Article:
Ok – welcome to the first (and obviously riveting) edition of ‘The Professor’s Corner’. As we’re in the middle of our marathon season special it seemed only fitting to put the Prof to the test with marathon based questions. Answers have been transcribed for you below – Nikki
Q. I missed a week of my training plan – am I going to be ok?
Yes. One week won’t make a difference as long as you have tried to keep to your training plan. Many online plans are put together not expecting the runner to follow it 100%. Unless you are a pro-athlete like me, the chances are that life will get in the way sometimes. The only alternative is to give up working and find a human that will feed you whilst you spend most of the time sleeping and some time practising speed sessions around the house – I find 3 am is a good time for this as everyone is asleep and not in your way. Unless they wake up and seemingly try to join in whilst chasing after you telling you to go outside. Don’t go outside – it makes them work harder chasing you.
Q. I haven’t run more than 10-15 miles in training. Am I going to be ok?
Well it depends on your definition of ‘OK’ and also your level of fitness before you started. If you have never run more than 15 miles (and marathon day is going to be your first attempt at anything over 15 miles) then you should just be aiming to get round and expecting it to be a painful experience. If you’ve run a marathon before and you know what you’re in for, then you’ll probably be fine. It’s still likely to be uncomfortable unless you’re a bit of a lucky cat. The Prof is aware of one or two runners in SJ that have gone into marathons with little to no training (but a high level of fitness) and have fluked their way round in almost PB times. They might say that it wasn’t a fluke. Prof disagrees.
Q. My marathon is just weeks/days/hours away and I am injured but I still really want to run. What should I do?
Don’t run. If you have a place for London you can defer it to next year. It’s really not worth it. You risk long term injury and a miserable day. No one enjoys a DNF and you will feel cheated. Rest, recover properly and come back flying. A few weeks out is better than months or years. There’s always another marathon and there are too many cameras at London to catch you walking.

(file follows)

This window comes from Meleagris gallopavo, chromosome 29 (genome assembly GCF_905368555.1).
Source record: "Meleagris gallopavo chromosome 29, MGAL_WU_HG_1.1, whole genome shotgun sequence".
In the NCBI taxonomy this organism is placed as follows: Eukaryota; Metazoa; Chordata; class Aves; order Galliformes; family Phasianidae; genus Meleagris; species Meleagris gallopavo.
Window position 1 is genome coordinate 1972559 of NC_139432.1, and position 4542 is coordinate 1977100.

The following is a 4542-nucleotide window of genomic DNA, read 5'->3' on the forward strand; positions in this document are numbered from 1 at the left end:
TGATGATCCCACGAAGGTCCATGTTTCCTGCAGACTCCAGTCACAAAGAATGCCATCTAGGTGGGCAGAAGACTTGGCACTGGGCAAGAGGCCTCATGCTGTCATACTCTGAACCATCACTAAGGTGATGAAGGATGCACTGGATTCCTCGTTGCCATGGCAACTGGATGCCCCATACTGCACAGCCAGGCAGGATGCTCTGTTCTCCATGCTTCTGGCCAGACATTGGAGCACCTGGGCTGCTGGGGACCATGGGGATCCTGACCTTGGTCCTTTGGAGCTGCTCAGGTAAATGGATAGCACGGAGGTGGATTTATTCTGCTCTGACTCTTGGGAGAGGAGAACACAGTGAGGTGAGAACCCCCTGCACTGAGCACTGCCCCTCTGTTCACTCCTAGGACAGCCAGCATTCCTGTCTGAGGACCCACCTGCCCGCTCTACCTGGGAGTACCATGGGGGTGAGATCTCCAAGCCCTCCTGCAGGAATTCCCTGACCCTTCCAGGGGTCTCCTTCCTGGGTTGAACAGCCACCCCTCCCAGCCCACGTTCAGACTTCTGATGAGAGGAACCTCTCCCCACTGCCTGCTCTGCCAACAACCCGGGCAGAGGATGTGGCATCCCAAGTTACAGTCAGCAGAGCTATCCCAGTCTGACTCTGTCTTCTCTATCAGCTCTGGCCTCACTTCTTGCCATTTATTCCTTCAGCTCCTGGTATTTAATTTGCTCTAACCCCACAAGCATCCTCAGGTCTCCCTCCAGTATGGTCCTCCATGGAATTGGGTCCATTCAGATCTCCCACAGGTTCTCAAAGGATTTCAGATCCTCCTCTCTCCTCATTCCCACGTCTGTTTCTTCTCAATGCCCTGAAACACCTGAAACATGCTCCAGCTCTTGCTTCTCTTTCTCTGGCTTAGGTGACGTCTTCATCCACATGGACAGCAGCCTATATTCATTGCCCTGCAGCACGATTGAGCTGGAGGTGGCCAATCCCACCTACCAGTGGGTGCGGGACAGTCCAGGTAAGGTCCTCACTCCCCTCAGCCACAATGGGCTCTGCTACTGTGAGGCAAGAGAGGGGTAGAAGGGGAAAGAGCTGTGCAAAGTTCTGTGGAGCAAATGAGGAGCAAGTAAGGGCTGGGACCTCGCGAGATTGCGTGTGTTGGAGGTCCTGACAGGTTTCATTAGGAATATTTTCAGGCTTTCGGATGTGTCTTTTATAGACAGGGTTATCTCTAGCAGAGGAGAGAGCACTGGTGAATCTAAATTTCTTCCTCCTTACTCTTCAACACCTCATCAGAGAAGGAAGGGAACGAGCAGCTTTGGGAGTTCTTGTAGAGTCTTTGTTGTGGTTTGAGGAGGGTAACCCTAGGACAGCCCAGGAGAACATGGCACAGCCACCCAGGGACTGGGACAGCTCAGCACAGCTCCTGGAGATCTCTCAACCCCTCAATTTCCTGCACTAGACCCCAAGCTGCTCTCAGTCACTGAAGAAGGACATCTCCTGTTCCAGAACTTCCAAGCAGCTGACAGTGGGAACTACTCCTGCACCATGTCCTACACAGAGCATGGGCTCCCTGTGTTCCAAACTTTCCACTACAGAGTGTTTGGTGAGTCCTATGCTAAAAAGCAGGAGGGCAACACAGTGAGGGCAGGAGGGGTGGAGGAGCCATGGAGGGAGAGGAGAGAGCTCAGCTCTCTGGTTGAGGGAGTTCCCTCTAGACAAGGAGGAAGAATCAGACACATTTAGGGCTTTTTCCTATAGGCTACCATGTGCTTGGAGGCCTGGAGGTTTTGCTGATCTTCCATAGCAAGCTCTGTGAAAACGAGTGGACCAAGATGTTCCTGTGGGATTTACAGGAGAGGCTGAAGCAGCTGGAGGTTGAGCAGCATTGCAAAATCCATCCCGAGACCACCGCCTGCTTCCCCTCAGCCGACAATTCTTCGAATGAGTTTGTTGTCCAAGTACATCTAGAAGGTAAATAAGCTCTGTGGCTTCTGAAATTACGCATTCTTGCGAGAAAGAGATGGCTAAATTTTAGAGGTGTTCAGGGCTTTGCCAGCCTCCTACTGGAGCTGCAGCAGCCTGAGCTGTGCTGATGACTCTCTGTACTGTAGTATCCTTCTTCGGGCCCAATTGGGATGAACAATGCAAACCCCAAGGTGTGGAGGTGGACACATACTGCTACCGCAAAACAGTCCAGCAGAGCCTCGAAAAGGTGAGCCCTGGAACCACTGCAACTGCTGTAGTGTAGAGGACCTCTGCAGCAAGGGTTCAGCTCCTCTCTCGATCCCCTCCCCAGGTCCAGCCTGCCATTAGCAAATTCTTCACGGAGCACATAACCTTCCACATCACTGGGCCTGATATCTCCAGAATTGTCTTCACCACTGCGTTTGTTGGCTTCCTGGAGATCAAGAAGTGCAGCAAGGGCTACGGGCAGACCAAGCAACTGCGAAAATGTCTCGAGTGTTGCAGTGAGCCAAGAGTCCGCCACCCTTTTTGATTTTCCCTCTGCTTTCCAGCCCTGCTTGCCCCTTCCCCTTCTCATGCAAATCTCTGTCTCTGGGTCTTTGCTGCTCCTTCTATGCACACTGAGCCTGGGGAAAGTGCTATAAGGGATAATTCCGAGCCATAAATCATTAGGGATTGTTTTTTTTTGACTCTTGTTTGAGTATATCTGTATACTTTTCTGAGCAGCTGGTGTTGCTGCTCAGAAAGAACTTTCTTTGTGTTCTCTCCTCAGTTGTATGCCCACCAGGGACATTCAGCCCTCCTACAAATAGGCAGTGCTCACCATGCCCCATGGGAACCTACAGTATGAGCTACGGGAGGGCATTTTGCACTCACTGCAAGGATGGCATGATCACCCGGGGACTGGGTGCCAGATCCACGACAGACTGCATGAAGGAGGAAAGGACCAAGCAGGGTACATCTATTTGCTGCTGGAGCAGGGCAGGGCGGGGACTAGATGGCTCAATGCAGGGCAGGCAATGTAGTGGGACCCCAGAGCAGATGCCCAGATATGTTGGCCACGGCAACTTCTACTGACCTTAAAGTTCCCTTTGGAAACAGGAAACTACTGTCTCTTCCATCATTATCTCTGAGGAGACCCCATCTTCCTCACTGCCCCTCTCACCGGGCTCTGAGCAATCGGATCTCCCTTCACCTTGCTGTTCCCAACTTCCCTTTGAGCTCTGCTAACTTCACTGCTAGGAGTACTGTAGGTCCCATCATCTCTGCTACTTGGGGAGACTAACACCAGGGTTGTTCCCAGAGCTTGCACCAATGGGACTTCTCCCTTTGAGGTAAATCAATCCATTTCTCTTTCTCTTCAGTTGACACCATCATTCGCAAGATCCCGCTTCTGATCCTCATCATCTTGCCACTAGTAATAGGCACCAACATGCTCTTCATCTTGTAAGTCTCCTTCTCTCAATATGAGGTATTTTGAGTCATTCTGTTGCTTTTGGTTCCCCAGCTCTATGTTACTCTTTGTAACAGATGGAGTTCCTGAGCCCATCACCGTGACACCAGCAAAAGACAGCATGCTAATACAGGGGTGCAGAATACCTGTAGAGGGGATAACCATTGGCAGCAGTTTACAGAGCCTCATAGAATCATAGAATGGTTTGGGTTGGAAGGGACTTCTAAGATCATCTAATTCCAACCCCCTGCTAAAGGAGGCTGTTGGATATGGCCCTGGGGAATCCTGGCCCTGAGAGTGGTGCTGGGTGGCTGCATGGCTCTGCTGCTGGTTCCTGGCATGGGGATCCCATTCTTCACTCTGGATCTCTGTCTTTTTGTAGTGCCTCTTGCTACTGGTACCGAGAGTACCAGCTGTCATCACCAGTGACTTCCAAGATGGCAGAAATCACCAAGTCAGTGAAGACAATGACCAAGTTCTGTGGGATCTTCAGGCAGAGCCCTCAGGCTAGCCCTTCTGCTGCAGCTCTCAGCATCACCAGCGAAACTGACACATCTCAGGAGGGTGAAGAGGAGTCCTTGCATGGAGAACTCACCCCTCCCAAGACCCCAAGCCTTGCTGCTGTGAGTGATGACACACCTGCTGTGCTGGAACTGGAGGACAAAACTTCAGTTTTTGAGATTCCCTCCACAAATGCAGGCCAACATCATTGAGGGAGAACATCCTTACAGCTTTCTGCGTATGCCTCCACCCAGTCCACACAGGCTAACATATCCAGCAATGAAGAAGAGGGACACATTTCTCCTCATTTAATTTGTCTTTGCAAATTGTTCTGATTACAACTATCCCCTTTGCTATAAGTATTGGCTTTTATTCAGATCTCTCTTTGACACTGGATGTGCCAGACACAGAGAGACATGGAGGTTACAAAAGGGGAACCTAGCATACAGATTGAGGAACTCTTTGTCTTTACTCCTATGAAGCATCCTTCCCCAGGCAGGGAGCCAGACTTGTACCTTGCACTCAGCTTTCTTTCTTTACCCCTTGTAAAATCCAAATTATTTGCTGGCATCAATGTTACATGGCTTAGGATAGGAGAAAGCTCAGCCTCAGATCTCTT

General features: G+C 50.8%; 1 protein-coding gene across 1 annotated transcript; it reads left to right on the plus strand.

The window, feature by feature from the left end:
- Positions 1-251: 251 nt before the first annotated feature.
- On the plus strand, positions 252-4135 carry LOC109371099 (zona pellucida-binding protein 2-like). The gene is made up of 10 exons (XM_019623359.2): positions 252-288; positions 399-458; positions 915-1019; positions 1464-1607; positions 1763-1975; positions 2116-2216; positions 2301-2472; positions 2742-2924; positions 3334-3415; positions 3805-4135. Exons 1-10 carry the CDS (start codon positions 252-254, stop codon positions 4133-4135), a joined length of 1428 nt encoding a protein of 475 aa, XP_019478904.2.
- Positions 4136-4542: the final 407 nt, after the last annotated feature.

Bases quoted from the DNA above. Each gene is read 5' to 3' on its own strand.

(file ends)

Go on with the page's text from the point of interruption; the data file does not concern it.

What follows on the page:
Q. Should I run with a cold?
Yes – as long as all the symptoms are above your neck. Change your target time to allow for a little extra and check behind you before blowing any snot rockets! Anything below the neck don’t run. My human tried to run a half marathon with a cough once and ended up with a two week chest infection. It was awful. No one went out to buy me any Go-cat biscuits.
Q. What should I eat during my marathon?
Whatever you’ve trained with. If you haven’t been training with anything then I strongly recommend Go-cat biscuits.
Q. Will I be on TV?
No. Unless you’re in fancy dress. Or walking.
Q. I’m now thinking of doing the race in fancy dress. What would you suggest?
Don’t. Unless you want to go as me and quite frankly why wouldn’t you?
Q. This is my first marathon – what sort of goal should I aim for?
Aim to finish and enjoy the feeling of accomplishment.
Q. Can I stop?
Q. Even if I am injured?
I’ll allow it – please stay sensible and don’t give the paramedics any work. We’d like them to be bored all day!
Non-running related question of the month:
Q. What do you think of BBC1’s “Poldark”?
It is one of the dullest programmes I have ever tried to watch. Plus there seems to be a dog featured in quite a few episodes. I don’t like that dog. He’s always very smug. Like a rubbish version of Lassie. I don’t like Lassie either. He is also a dog. But he also tries to help humans – like me. But not as good.
Nikki’s note – Please keep your questions coming in and we will try to publish answers once a month. Good luck! 6 days to go.